Those who say Spain is not a country but a state of various minds and a series of dramatic gestures must now admit there is nothing intangible about their football team – or the glorious way they have made themselves champions of Europe these last few weeks.
The Cries of Viva Espana may indeed have been only a fleeting celebration of how Basque and Catalan and Spaniard combined to make a brilliant team rather than a cohesive nation, but then the business of old Luis Aragones' boys was never to achieve tribal reconciliation but sweet and winning football.
They did it so well that had they been bullfighters they would have been awarded the ears and the tail of the bull. As it is, they must settle for the gratitude of lovers of the game across the continent they now rule for the first time in 44 years, and they must do it gladly because recent European football history insists it is to receive quite as much as they could ever have hoped for.
When France lifted the World Cup of 1998 and the European Championship of 2000, when players such as Zinedine Zidane, Thierry Henry and Patrick Vieira were hailed not just as consummate footballers but healers of the nation's troubled colonial legacy, it didn't stop the streets boiling into riots.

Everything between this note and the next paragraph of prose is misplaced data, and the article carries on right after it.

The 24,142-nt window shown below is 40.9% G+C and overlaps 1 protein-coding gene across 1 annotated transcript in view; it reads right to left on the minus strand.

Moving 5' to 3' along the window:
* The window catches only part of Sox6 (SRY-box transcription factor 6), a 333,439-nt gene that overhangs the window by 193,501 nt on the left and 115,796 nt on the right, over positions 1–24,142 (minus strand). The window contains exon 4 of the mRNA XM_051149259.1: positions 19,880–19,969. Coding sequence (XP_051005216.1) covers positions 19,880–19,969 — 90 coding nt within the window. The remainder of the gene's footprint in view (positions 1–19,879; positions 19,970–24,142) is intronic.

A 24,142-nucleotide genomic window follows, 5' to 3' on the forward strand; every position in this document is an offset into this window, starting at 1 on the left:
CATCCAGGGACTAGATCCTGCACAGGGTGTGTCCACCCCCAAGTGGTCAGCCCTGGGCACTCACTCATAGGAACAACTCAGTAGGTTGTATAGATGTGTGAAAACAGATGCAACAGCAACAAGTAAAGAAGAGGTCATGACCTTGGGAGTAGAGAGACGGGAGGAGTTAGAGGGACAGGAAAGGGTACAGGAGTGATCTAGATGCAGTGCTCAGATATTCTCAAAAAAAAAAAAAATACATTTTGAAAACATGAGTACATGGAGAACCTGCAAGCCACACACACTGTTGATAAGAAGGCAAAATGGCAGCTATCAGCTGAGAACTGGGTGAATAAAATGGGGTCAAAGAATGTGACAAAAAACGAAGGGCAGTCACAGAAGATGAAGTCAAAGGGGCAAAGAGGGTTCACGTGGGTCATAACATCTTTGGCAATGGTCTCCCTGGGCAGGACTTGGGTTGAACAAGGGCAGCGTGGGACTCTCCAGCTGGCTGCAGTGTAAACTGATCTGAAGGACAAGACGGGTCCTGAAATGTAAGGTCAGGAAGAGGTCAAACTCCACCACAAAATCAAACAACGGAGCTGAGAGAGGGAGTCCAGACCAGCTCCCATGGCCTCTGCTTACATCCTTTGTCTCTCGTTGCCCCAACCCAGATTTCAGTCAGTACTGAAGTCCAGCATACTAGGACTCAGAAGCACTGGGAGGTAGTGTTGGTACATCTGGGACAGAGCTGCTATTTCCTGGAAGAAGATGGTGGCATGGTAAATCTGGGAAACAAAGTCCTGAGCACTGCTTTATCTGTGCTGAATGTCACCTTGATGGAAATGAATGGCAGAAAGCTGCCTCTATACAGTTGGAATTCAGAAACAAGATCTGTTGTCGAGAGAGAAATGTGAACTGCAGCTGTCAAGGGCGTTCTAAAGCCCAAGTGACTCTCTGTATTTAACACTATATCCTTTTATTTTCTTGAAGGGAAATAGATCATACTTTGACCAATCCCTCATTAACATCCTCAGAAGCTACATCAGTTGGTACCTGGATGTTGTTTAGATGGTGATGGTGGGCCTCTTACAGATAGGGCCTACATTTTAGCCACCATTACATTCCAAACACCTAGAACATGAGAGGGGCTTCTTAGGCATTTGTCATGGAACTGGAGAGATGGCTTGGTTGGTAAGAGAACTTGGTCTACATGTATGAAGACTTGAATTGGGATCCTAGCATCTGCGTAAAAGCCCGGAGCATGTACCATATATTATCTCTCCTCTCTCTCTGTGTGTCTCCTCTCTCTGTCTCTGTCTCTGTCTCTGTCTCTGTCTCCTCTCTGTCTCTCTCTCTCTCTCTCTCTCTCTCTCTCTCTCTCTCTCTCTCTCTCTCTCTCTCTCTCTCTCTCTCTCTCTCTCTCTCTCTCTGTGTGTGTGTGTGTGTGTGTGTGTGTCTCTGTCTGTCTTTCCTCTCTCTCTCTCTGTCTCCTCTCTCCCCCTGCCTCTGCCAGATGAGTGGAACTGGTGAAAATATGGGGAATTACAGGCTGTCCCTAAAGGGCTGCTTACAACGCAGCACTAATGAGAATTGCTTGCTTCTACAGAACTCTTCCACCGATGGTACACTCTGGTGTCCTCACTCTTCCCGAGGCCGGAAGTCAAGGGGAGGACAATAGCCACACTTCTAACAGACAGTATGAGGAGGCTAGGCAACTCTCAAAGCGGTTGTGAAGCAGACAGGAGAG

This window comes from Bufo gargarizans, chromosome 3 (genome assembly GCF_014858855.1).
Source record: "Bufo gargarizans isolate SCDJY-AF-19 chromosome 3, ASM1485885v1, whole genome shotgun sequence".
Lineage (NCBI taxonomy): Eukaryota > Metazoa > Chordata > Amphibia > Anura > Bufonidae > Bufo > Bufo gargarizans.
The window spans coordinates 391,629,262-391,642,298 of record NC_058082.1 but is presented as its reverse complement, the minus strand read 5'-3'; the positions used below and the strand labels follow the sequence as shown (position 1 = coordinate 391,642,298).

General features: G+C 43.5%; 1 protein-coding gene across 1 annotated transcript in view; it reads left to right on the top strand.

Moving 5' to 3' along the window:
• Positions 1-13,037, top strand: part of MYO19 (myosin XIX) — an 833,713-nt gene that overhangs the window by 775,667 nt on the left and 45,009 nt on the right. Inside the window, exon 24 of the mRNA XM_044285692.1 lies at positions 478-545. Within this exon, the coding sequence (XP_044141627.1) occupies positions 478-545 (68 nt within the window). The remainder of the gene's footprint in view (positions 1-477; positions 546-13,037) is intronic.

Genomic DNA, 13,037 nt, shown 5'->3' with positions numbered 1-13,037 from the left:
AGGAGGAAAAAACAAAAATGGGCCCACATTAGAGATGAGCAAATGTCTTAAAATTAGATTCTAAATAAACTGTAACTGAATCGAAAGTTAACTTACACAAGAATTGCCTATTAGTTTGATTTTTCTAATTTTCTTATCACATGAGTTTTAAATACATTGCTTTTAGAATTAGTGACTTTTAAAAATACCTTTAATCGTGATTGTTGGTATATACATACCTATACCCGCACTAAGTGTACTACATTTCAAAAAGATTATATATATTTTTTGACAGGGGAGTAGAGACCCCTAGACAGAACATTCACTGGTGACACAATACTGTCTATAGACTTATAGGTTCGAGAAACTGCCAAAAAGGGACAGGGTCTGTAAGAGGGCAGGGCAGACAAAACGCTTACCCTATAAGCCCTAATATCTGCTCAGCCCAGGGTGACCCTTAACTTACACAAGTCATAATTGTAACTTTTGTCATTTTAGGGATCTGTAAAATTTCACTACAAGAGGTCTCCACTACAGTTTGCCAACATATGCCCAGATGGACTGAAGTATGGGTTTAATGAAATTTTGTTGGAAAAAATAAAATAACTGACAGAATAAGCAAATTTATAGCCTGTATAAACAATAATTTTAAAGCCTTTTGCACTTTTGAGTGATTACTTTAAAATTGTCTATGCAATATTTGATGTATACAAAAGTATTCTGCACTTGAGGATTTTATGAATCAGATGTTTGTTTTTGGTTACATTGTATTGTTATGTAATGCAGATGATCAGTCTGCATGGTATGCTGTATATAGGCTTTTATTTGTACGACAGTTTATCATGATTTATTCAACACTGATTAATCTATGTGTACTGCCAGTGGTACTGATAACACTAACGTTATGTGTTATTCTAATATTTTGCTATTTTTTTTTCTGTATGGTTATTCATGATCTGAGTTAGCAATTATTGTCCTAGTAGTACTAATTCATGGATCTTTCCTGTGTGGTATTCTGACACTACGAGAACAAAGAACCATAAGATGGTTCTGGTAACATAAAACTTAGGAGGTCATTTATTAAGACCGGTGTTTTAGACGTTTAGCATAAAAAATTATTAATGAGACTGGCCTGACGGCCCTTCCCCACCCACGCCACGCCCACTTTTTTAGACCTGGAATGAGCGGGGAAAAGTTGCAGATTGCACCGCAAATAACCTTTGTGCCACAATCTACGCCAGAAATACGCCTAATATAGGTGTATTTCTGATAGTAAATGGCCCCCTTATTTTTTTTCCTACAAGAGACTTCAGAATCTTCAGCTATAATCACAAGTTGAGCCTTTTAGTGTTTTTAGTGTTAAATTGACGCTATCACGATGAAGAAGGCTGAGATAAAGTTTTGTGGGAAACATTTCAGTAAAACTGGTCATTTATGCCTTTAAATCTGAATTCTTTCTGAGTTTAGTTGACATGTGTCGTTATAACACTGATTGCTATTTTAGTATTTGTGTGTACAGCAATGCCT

What it did do, though, as the success of Spain has here, was remind us of the beauty of the world's most popular game, and how best it should be organised at the international level.
The cue for a little national introspection is impossible to ignore – just as the conclusions it invites are in danger of being too facile. But then how is it that English football, preening itself so recently over the all-Premier League Champions League shoot-out in Moscow, was required to watch events here like some urchin without the price of a ticket?
We can trot out at least half a dozen of the usual reasons, all of them carrying a degree of validity: inept schoolmaster coaching of the best of our young talent, unlimited foreign imports, inadequate facilities, celebrity culture, a Premier League concerned only with turning a profit, an emphasis on power above skill and not a marriage of these equally vital components in the modern game. Yet still we have not reached the kernel of the Spanish glory.
It is the arrival of leadership, true leadership, and if the new coach of England, Fabio Capello, can truly bring it to bear on the international experience of such as Steve Gerrard, Rio Ferdinand and Frank Lampard, his salary will surely not be seen to be too extravagant.